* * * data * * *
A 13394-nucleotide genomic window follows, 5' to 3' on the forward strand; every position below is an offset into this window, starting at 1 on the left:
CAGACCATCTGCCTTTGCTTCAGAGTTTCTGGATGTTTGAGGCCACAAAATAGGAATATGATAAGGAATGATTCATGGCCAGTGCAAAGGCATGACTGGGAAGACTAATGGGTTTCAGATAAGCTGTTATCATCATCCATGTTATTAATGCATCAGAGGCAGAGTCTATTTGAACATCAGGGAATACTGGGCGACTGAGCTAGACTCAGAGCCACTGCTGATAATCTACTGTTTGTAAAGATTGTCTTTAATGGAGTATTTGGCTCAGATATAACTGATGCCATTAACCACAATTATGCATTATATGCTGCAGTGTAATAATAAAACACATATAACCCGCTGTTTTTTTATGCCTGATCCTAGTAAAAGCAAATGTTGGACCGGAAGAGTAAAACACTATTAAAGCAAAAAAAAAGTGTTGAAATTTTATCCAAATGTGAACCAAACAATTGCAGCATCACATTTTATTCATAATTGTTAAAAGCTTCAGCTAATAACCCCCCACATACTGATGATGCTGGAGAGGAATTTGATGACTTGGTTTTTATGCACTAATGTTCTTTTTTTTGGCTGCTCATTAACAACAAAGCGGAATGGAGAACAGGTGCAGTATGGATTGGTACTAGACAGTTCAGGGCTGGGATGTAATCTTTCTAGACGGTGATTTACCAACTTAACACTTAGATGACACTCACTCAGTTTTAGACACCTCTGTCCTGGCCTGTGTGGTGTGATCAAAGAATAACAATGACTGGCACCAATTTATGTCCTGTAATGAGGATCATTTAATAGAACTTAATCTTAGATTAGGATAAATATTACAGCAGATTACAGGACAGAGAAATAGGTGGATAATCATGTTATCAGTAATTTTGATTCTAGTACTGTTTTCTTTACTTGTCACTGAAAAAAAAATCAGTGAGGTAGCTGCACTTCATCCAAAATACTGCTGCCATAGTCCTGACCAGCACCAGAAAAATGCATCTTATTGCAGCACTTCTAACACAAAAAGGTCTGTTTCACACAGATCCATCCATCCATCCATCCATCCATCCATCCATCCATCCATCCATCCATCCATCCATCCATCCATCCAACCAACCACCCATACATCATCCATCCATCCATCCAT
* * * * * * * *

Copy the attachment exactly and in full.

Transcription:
A 13394-nucleotide genomic window follows, 5' to 3' on the forward strand; every position below is an offset into this window, starting at 1 on the left:
CAGACCATCTGCCTTTGCTTCAGAGTTTCTGGATGTTTGAGGCCACAAAATAGGAATATGATAAGGAATGATTCATGGCCAGTGCAAAGGCATGACTGGGAAGACTAATGGGTTTCAGATAAGCTGTTATCATCATCCATGTTATTAATGCATCAGAGGCAGAGTCTATTTGAACATCAGGGAATACTGGGCGACTGAGCTAGACTCAGAGCCACTGCTGATAATCTACTGTTTGTAAAGATTGTCTTTAATGGAGTATTTGGCTCAGATATAACTGATGCCATTAACCACAATTATGCATTATATGCTGCAGTGTAATAATAAAACACATATAACCCGCTGTTTTTTTATGCCTGATCCTAGTAAAAGCAAATGTTGGACCGGAAGAGTAAAACACTATTAAAGCAAAAAAAAAGTGTTGAAATTTTATCCAAATGTGAACCAAACAATTGCAGCATCACATTTTATTCATAATTGTTAAAAGCTTCAGCTAATAACCCCCCACATACTGATGATGCTGGAGAGGAATTTGATGACTTGGTTTTTATGCACTAATGTTCTTTTTTTTGGCTGCTCATTAACAACAAAGCGGAATGGAGAACAGGTGCAGTATGGATTGGTACTAGACAGTTCAGGGCTGGGATGTAATCTTTCTAGACGGTGATTTACCAACTTAACACTTAGATGACACTCACTCAGTTTTAGACACCTCTGTCCTGGCCTGTGTGGTGTGATCAAAGAATAACAATGACTGGCACCAATTTATGTCCTGTAATGAGGATCATTTAATAGAACTTAATCTTAGATTAGGATAAATATTACAGCAGATTACAGGACAGAGAAATAGGTGGATAATCATGTTATCAGTAATTTTGATTCTAGTACTGTTTTCTTTACTTGTCACTGAAAAAAAAATCAGTGAGGTAGCTGCACTTCATCCAAAATACTGCTGCCATAGTCCTGACCAGCACCAGAAAAATGCATCTTATTGCAGCACTTCTAACACAAAAAGGTCTGTTTCACACAGATCCATCCATCCATCCATCCATCCATCCATCCATCCATCCATCCATCCATCCATCCATCCATCCATCCAACCAACCACCCATACATCATCCATCCATCCATCCAT